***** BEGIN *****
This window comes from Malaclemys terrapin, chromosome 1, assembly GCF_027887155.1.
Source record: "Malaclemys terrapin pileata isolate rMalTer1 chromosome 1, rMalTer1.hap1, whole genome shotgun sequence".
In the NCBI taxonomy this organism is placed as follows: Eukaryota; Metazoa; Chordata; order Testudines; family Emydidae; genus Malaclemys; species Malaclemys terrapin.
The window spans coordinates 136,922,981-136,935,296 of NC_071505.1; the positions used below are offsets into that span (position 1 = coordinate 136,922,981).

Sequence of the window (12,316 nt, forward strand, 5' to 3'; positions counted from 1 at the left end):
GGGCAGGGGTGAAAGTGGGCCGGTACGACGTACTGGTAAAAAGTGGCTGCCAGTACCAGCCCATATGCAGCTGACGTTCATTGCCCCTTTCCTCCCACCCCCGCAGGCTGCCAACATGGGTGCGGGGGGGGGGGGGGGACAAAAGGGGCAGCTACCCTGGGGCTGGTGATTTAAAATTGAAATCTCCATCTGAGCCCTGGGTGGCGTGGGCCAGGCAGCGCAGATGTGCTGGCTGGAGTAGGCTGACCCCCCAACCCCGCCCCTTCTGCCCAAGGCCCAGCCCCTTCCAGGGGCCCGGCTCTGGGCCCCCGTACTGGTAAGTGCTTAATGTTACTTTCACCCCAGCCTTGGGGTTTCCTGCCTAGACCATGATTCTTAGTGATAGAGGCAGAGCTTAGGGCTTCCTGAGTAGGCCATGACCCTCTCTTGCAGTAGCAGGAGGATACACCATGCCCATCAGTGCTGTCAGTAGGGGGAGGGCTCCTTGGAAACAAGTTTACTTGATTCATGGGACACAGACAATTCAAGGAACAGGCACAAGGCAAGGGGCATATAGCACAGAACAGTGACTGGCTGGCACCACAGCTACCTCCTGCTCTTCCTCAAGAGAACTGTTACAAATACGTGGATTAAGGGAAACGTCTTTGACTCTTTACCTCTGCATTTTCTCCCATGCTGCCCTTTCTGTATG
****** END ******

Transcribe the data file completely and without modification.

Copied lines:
This window comes from Malaclemys terrapin, chromosome 1, assembly GCF_027887155.1.
Source record: "Malaclemys terrapin pileata isolate rMalTer1 chromosome 1, rMalTer1.hap1, whole genome shotgun sequence".
In the NCBI taxonomy this organism is placed as follows: Eukaryota; Metazoa; Chordata; order Testudines; family Emydidae; genus Malaclemys; species Malaclemys terrapin.
The window spans coordinates 136,922,981-136,935,296 of NC_071505.1; the positions used below are offsets into that span (position 1 = coordinate 136,922,981).

Sequence of the window (12,316 nt, forward strand, 5' to 3'; positions counted from 1 at the left end):
GGGCAGGGGTGAAAGTGGGCCGGTACGACGTACTGGTAAAAAGTGGCTGCCAGTACCAGCCCATATGCAGCTGACGTTCATTGCCCCTTTCCTCCCACCCCCGCAGGCTGCCAACATGGGTGCGGGGGGGGGGGGGGGACAAAAGGGGCAGCTACCCTGGGGCTGGTGATTTAAAATTGAAATCTCCATCTGAGCCCTGGGTGGCGTGGGCCAGGCAGCGCAGATGTGCTGGCTGGAGTAGGCTGACCCCCCAACCCCGCCCCTTCTGCCCAAGGCCCAGCCCCTTCCAGGGGCCCGGCTCTGGGCCCCCGTACTGGTAAGTGCTTAATGTTACTTTCACCCCAGCCTTGGGGTTTCCTGCCTAGACCATGATTCTTAGTGATAGAGGCAGAGCTTAGGGCTTCCTGAGTAGGCCATGACCCTCTCTTGCAGTAGCAGGAGGATACACCATGCCCATCAGTGCTGTCAGTAGGGGGAGGGCTCCTTGGAAACAAGTTTACTTGATTCATGGGACACAGACAATTCAAGGAACAGGCACAAGGCAAGGGGCATATAGCACAGAACAGTGACTGGCTGGCACCACAGCTACCTCCTGCTCTTCCTCAAGAGAACTGTTACAAATACGTGGATTAAGGGAAACGTCTTTGACTCTTTACCTCTGCATTTTCTCCCATGCTGCCCTTTCTGTATG